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Hispanic American inventors have enriched our lives by building some of the most important innovations we use today. 

Round-Up: Hispanic Heritage Month

Each week this September-October, we celebrated the contributions of Hispanic American inventors on our social accounts, with four inventions that changed all our lives.

Text on blue background: Ellen Ochoa was the first Hispanic woman in space. She also invented the systems that allow computers to “see,” permitting them to detect anomalies in visual patterns and to recognize objects, technology that revolutionized manufacturing inspection processes.

1. Optical Processing Systems

As a specialist in optical systems development, Ellen Ochoa worked at the Sandia National Laboratory and at NASA’s Ames Research Center, where she developed systems for recognizing objects and flaws in repeating patterns.

She is also an astronaut, and was the first Hispanic woman in space. She later went on to serve as director of NASA’s Johnson Space Center, and eventually, chair of the National Science Foundation.

Her optical detection systems would eventually become automated to dramatically streamline manufacturing inspections, removing possibilities for human error and insuring uniformity and accuracy in products across industries.

2. X-Ray Reflection Microscope

Text on blue background: Albert Vinicio Báez co-invented the x-ray microscope in 1948, while he was still a grad student at Stanford university. He was also Joan Báez’s dad, and a committed pacifist, leading him to turn down lucrative defense contractor jobs, instead working for UNESCO in Iraq.

Co-invented by Albert Vinicio Báez in 1948, while he was still a grad student at Stanford, the x-ray reflection microscope allowed scientists to view a wide range of objects in magnified view, from distant galaxies to the tiniest cells.

Name sound familiar? Yup, he’s Joan Báez’s dad. He was also a committed pacifist, which led to him refusing lucrative defense industry jobs.

Báez went to work for UNESCO instead, moving his family to Baghdad in 1951, where he established the the physics department and laboratory at Baghdad University.

3. Advanced Plasma Rocket Engine

White text in front of a background image representing the surface of Mars: Franklin Chang-Díaz invented an advanced plasma rocket engine with the theoretical capability to carry humans to Mars in under 40 days. He also worked on the crew that built the International Space Station and was the first Latin-American immigrant to fly for NASA.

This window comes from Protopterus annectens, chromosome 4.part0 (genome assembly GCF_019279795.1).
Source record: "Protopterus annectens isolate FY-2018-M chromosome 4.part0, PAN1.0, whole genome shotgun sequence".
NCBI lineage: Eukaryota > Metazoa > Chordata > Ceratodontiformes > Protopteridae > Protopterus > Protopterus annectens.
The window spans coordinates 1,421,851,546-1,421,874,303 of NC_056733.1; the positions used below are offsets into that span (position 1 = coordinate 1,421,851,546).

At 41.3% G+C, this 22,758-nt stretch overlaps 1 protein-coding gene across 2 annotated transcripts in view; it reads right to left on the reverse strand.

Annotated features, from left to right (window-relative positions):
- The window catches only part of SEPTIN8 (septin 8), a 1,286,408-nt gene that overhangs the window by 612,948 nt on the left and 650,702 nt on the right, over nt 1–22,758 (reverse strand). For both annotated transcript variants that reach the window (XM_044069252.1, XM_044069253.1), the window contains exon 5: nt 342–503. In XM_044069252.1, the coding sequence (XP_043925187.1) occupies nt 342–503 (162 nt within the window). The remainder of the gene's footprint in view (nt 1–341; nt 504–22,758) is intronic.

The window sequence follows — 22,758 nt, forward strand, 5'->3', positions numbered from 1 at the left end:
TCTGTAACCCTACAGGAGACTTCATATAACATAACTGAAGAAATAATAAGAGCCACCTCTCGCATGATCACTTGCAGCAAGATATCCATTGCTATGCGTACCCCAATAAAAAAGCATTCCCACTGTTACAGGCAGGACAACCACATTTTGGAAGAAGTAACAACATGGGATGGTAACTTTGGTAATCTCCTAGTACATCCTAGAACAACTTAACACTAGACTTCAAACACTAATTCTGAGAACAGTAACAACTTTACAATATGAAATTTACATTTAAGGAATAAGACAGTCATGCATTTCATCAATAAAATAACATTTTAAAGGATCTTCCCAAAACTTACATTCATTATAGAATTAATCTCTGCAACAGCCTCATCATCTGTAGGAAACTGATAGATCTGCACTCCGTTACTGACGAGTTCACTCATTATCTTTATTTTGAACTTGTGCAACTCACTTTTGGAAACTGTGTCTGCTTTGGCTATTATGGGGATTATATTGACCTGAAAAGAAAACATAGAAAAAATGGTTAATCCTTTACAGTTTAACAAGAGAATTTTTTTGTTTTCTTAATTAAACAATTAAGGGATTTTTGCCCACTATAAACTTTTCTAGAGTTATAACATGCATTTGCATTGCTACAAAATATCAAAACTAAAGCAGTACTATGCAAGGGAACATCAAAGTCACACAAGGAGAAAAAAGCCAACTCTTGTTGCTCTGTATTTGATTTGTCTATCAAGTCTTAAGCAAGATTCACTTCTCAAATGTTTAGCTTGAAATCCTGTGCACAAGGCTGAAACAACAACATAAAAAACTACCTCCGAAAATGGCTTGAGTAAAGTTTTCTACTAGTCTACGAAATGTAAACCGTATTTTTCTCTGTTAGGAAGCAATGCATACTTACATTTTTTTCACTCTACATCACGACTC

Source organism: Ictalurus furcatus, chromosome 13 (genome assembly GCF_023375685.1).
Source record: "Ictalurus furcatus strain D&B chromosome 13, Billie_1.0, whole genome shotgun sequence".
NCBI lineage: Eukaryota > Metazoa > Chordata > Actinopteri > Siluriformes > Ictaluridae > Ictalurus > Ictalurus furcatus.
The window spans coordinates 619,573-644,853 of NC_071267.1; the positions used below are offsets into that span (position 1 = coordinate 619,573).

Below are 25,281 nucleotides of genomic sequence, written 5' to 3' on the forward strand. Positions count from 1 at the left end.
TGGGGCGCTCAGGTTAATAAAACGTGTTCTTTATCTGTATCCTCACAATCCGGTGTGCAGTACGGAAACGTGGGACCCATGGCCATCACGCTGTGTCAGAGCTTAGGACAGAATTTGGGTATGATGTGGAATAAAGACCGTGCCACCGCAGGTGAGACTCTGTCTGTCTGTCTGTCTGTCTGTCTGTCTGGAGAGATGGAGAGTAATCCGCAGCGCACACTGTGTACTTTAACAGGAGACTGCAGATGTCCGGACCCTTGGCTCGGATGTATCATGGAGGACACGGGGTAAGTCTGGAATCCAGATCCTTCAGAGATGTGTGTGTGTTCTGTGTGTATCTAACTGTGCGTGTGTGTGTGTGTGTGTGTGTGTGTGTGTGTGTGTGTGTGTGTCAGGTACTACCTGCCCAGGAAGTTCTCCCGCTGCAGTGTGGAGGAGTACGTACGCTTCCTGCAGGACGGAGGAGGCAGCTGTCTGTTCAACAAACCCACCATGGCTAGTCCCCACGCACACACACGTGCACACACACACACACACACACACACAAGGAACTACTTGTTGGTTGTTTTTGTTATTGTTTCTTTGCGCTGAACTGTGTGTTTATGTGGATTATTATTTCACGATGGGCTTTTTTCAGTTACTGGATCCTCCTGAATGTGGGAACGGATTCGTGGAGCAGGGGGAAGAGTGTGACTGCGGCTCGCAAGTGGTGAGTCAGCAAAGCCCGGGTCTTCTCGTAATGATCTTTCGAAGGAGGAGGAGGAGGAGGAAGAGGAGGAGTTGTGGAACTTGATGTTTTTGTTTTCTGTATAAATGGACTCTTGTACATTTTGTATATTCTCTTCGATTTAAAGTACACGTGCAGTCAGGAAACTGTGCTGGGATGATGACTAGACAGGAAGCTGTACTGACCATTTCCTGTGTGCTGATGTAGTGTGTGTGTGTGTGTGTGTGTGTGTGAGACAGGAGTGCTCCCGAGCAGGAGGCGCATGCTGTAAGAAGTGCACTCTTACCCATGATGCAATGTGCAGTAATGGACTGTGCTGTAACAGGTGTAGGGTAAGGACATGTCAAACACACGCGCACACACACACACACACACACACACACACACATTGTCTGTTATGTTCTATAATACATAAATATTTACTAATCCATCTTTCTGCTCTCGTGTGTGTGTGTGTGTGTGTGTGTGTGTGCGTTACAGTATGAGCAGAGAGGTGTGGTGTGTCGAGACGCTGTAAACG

The advanced plasma rocket engine, invented by Franklin Chang-Diaz, has the theoretical capability to take a crew to Mars in only 39 days.

Chang-Díaz is also a former astronaut, and tied with Jerry L. Ross for the most missions flown for NASA, and was a member of the crew that built the International Space Station. He was the third Latin American to fly for NASA, but the first Latin American immigrant. He moved from Costa Rica in 1969 to complete his education, and became a U.S. citizen in 1977.

Chang-Díaz founded Ad Astra Rocket Company to support further development of the plasma engine. While the dream of a short trip to Mars remains theoretical, as the rocket would require a power source ten times more efficient than a nuclear reactor to get there, its first uses are expected to involve carrying cargo in support of NASA’s Return to Moon endeavor.

4. Transdermal Medication Delivery Systems, a.k.a. Patches

White text on a blue background image with four patches depicted on the right: Alejandro Zaffaroni invented the transdermal patch to deliver medications with reduced side effects via the skin in 1968. His invention has improved treatment for millions of patients with glaucoma, diabetes, chronic pain, menopause, and gender dysphoria, among many other uses.

Uruguayan-American biotechnology pioneer Alejandro Zaffaroni formed a company called ALZA in 1968, and developed patch-based delivery of a wide range of medications, beginning with glaucoma treatment and hormone therapies, and expanded to a wide range of uses.

Multiple studies have shown that nicotine patch use doubles the likelihood a smoker will successfully quit. Hormone patches significantly reduce blot clots and other side effects for birth control users without reducing effectiveness; in HRT applications, they treat the miseries of menopause with reduced side effects as well. They have also become an important tool in gender affirming care. They help people with non-insulin-dependent diabetes, severe chronic pain, and motion sickness. Zaffaroni’s invention is, in other words, something like a platform via which a wide variety of forms of relief are delivered.